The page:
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Private equity is not, in itself, a problem.

Leveraged buyouts however are starting to become a serious problem. They allow the hollowing-out of functional but low-profit companies into debt-ridden shells. The most recent example in the news is Pizza Express: what is a restaurant chain doing with £1bn of debt? https://www.bbc.co.uk/news/business-49957551

This is bad for staff and bad for creditors.

It is bad for staff. Working for a company that’s been bought by a PE firm sucks. Almost always layoffs are coming and you’ll have to do more with your resources or more Witt fewer resources.

Creditors are lending their own money. If they make a bad bet that’s on them, should have done better due diligence.

What PE is good for is increasing economic efficiency more generally which redounds to the benefits of consumers in the long run.

Regarding layoffs: "We find that the real-side effects of buyouts on target firms and their workers vary greatly by deal type and market conditions... This conclusion cast doubts on the efficacy of 'one-size-fits-all' policy prescriptions for private equity."

[0] Pro Rata https://www.axios.com/newsletters/axios-pro-rata-ed716a8a-37...

It really depends on the PE firm and the company. In the software space, there are large PE firms which have a tendency to cut headcount because in their view, public market CEOs focus on growing revenue at the expense of profitability. This tends to lead to excessive full time employees over and above best practises...so if the previous CEO overhired and the PE firm fired people....then it's the PE firm that's in the wrong right...end of story? I'm not saying you are saying this but this is the underlying vibe I get in these kind of discussions....

The bad LBOs are featured much more prominently than the good ones.

LBOs create long-term value for society by disciplining managers (see Nabisco) and allocating capital more efficiently. Debtors are not forced to lend, shareholders are not forced to sell (unless the offer is so objectively great the company has a fiduciary duty to sell), so everyone is a consenting adult.

People who get fired go work for a different company eventually, and the pool of companies workers can work for only improves in a competitive society.

LBOs don't create value, they exist to transfer value from stakeholders to shareholders. PE buyouts have something like a 10x rate of bankruptcy filing compared to the benchmark.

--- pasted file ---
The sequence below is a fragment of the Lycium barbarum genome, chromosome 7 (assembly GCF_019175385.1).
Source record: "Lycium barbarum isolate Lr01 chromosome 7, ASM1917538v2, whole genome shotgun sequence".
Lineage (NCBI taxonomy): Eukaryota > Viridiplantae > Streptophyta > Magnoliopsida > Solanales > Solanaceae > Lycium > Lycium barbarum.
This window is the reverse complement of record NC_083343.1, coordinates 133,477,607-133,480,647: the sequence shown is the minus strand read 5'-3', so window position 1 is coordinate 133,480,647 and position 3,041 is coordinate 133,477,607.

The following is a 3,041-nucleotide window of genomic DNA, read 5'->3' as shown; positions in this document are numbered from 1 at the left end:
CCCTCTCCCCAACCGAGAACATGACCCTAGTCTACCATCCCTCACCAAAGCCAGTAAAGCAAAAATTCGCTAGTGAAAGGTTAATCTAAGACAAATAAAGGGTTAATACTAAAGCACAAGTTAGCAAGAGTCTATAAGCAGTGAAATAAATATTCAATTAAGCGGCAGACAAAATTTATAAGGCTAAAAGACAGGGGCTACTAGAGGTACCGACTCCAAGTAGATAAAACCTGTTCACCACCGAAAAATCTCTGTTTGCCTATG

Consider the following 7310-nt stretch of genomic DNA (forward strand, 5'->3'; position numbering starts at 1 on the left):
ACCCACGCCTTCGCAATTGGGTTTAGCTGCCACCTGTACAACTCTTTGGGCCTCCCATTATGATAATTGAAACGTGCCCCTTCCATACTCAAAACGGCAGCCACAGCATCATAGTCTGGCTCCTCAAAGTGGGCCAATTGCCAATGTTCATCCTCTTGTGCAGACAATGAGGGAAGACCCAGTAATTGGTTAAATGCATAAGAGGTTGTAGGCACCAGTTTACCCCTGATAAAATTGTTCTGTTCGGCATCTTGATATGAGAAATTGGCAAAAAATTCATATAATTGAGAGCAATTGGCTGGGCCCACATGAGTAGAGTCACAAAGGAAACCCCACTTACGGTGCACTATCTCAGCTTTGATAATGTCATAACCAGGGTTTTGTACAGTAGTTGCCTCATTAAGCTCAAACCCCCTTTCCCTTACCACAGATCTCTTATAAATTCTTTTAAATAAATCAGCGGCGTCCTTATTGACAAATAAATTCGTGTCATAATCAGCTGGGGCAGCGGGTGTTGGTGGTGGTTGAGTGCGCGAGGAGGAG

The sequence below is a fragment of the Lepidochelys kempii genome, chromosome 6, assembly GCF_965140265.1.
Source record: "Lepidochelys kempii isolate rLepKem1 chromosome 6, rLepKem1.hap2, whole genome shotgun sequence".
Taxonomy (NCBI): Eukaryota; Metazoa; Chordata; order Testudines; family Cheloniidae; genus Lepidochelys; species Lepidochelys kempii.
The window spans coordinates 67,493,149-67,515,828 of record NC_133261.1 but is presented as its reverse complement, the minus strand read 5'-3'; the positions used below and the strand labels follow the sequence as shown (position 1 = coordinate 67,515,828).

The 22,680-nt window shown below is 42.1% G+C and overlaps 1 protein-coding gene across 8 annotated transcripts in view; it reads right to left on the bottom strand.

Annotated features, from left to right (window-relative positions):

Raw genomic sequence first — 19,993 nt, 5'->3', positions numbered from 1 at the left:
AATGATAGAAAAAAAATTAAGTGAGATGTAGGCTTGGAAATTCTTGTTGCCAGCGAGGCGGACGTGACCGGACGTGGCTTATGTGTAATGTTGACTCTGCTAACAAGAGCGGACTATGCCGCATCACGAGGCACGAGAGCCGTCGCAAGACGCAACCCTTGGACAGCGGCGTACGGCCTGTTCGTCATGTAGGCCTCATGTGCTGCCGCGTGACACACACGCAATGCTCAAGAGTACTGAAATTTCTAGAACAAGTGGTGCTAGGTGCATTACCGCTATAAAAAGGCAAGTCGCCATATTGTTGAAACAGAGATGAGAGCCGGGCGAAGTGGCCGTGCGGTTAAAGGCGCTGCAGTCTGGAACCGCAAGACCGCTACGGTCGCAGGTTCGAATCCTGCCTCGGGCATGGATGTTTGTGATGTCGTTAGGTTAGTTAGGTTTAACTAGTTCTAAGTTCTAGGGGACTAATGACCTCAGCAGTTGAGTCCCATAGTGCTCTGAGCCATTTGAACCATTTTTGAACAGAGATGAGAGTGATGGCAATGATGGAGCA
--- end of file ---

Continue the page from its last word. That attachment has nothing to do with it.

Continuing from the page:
LBO's require buying a healthy cash-rich business, loading it up with debt, an then forcing repayment and management fees to the PE fund through cost cutting, dividend recaps, and other measures to transfer cash. Plus since the PE firm themselves puts in 1-2% of their own cash, they face little risk and huge upside for taking on large debts on their PortCo. LBO firms aren't responsible managers because they don't have the same capital stake that a real owner would have.

LBO's wouldn't exist if funds were responsible for the financial liabilities they place on their PortCos.

Wouldn't it be expected that companies who are targeted by PE are more likely to go bankrupt, independent of any actions by the PE firm? They say they're targeting poorly run companies, after all. (Not to disagree with your larger point, but want to correct any mistakes in my understanding.)

A very small portion of PE is funds focused on either turning around poorly-run companies or growing small companies, mainly because this is very hard and requires specializing in a sector. Plus exit horizons are longer than 3-5 years.

Most PE activity is about finding a cash-rich company with steady returns, having said firm take out large loans to service the debt, and using fees/dividend recaps to transfer company wealth to the PE fund. PE acquired companies have a much higher bankruptcy rate than the benchmark

The fact that there are poor performing PE funds out there doesn't make LBOs an objectively evil device.

You're simply arguing investors are dumb for throwing their money at PEs somewhat indiscriminately rather than only investing in high-quality PE funds with investments that do not go bankrupt as often.

Moreover, one could argue that the mere existence of LBOs forces managers to be more disciplined and act on behalf of their shareholders, which marginally reduces the challenge that agency costs pose on public corporations